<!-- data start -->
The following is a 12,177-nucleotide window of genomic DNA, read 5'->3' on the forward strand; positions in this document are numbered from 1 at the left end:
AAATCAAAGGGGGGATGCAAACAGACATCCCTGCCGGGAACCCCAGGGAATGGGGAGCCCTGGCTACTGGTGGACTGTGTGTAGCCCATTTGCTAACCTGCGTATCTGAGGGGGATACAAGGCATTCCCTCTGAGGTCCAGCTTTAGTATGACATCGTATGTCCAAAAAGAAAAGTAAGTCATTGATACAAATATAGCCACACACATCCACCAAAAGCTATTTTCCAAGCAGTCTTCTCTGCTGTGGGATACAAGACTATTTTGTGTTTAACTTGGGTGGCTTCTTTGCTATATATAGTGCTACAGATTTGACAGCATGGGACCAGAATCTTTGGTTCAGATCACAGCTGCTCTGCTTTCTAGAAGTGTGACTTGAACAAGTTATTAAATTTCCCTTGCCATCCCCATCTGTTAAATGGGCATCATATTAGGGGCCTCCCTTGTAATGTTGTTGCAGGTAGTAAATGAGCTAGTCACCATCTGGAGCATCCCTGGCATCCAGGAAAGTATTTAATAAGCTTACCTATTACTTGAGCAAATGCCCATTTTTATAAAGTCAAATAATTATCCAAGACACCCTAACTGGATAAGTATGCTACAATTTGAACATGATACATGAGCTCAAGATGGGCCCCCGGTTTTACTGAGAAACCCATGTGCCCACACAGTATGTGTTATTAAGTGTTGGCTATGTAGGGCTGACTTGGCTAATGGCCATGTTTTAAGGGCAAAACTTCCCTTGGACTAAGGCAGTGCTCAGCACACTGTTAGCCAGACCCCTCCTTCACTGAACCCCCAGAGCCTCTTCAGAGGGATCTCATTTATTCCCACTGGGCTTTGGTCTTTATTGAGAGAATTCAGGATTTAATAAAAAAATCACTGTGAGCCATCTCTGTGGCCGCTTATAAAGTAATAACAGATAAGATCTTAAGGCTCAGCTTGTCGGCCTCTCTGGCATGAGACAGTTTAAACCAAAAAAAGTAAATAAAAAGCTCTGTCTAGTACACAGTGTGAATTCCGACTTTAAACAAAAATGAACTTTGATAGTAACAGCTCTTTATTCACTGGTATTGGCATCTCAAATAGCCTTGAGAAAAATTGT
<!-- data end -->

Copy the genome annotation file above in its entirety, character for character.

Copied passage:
The following is a 12,177-nucleotide window of genomic DNA, read 5'->3' on the forward strand; positions in this document are numbered from 1 at the left end:
AAATCAAAGGGGGGATGCAAACAGACATCCCTGCCGGGAACCCCAGGGAATGGGGAGCCCTGGCTACTGGTGGACTGTGTGTAGCCCATTTGCTAACCTGCGTATCTGAGGGGGATACAAGGCATTCCCTCTGAGGTCCAGCTTTAGTATGACATCGTATGTCCAAAAAGAAAAGTAAGTCATTGATACAAATATAGCCACACACATCCACCAAAAGCTATTTTCCAAGCAGTCTTCTCTGCTGTGGGATACAAGACTATTTTGTGTTTAACTTGGGTGGCTTCTTTGCTATATATAGTGCTACAGATTTGACAGCATGGGACCAGAATCTTTGGTTCAGATCACAGCTGCTCTGCTTTCTAGAAGTGTGACTTGAACAAGTTATTAAATTTCCCTTGCCATCCCCATCTGTTAAATGGGCATCATATTAGGGGCCTCCCTTGTAATGTTGTTGCAGGTAGTAAATGAGCTAGTCACCATCTGGAGCATCCCTGGCATCCAGGAAAGTATTTAATAAGCTTACCTATTACTTGAGCAAATGCCCATTTTTATAAAGTCAAATAATTATCCAAGACACCCTAACTGGATAAGTATGCTACAATTTGAACATGATACATGAGCTCAAGATGGGCCCCCGGTTTTACTGAGAAACCCATGTGCCCACACAGTATGTGTTATTAAGTGTTGGCTATGTAGGGCTGACTTGGCTAATGGCCATGTTTTAAGGGCAAAACTTCCCTTGGACTAAGGCAGTGCTCAGCACACTGTTAGCCAGACCCCTCCTTCACTGAACCCCCAGAGCCTCTTCAGAGGGATCTCATTTATTCCCACTGGGCTTTGGTCTTTATTGAGAGAATTCAGGATTTAATAAAAAAATCACTGTGAGCCATCTCTGTGGCCGCTTATAAAGTAATAACAGATAAGATCTTAAGGCTCAGCTTGTCGGCCTCTCTGGCATGAGACAGTTTAAACCAAAAAAAGTAAATAAAAAGCTCTGTCTAGTACACAGTGTGAATTCCGACTTTAAACAAAAATGAACTTTGATAGTAACAGCTCTTTATTCACTGGTATTGGCATCTCAAATAGCCTTGAGAAAAATTGT